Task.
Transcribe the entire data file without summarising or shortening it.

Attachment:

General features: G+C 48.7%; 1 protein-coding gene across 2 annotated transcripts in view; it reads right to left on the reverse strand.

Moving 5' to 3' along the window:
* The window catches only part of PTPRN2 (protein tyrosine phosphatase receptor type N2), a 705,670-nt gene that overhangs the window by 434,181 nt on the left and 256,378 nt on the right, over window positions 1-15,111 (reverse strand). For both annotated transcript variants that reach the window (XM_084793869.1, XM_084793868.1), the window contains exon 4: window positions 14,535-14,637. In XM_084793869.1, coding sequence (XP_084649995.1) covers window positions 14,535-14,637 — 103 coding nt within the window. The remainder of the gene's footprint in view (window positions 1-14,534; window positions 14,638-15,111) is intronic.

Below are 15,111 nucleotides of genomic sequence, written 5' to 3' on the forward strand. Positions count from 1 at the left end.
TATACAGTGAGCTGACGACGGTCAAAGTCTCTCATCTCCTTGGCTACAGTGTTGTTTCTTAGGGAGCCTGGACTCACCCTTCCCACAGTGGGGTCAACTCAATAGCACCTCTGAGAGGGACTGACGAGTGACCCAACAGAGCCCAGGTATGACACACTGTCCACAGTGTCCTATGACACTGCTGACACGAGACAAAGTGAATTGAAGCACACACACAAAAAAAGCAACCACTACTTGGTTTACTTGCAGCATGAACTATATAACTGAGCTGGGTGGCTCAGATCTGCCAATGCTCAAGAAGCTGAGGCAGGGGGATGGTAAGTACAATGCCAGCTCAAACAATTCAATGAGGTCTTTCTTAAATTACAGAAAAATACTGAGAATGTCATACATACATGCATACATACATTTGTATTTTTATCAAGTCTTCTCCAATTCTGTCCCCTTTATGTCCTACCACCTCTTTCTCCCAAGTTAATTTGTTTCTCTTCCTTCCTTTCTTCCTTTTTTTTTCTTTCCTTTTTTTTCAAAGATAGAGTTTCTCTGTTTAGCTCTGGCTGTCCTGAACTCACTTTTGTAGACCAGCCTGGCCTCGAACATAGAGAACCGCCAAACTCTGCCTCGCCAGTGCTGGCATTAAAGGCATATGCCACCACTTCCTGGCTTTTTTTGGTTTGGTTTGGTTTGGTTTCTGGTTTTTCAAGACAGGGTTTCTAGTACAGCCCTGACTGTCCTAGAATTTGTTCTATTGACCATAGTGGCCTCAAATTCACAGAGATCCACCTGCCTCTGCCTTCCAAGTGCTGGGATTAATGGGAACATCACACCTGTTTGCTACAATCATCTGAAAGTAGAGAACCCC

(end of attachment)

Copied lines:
General features: G+C 48.7%; 1 protein-coding gene across 2 annotated transcripts in view; it reads right to left on the reverse strand.

Moving 5' to 3' along the window:
* The window catches only part of PTPRN2 (protein tyrosine phosphatase receptor type N2), a 705,670-nt gene that overhangs the window by 434,181 nt on the left and 256,378 nt on the right, over window positions 1-15,111 (reverse strand). For both annotated transcript variants that reach the window (XM_084793869.1, XM_084793868.1), the window contains exon 4: window positions 14,535-14,637. In XM_084793869.1, coding sequence (XP_084649995.1) covers window positions 14,535-14,637 — 103 coding nt within the window. The remainder of the gene's footprint in view (window positions 1-14,534; window positions 14,638-15,111) is intronic.

Below are 15,111 nucleotides of genomic sequence, written 5' to 3' on the forward strand. Positions count from 1 at the left end.
TATACAGTGAGCTGACGACGGTCAAAGTCTCTCATCTCCTTGGCTACAGTGTTGTTTCTTAGGGAGCCTGGACTCACCCTTCCCACAGTGGGGTCAACTCAATAGCACCTCTGAGAGGGACTGACGAGTGACCCAACAGAGCCCAGGTATGACACACTGTCCACAGTGTCCTATGACACTGCTGACACGAGACAAAGTGAATTGAAGCACACACACAAAAAAAGCAACCACTACTTGGTTTACTTGCAGCATGAACTATATAACTGAGCTGGGTGGCTCAGATCTGCCAATGCTCAAGAAGCTGAGGCAGGGGGATGGTAAGTACAATGCCAGCTCAAACAATTCAATGAGGTCTTTCTTAAATTACAGAAAAATACTGAGAATGTCATACATACATGCATACATACATTTGTATTTTTATCAAGTCTTCTCCAATTCTGTCCCCTTTATGTCCTACCACCTCTTTCTCCCAAGTTAATTTGTTTCTCTTCCTTCCTTTCTTCCTTTTTTTTTCTTTCCTTTTTTTTCAAAGATAGAGTTTCTCTGTTTAGCTCTGGCTGTCCTGAACTCACTTTTGTAGACCAGCCTGGCCTCGAACATAGAGAACCGCCAAACTCTGCCTCGCCAGTGCTGGCATTAAAGGCATATGCCACCACTTCCTGGCTTTTTTTGGTTTGGTTTGGTTTGGTTTCTGGTTTTTCAAGACAGGGTTTCTAGTACAGCCCTGACTGTCCTAGAATTTGTTCTATTGACCATAGTGGCCTCAAATTCACAGAGATCCACCTGCCTCTGCCTTCCAAGTGCTGGGATTAATGGGAACATCACACCTGTTTGCTACAATCATCTGAAAGTAGAGAACCCC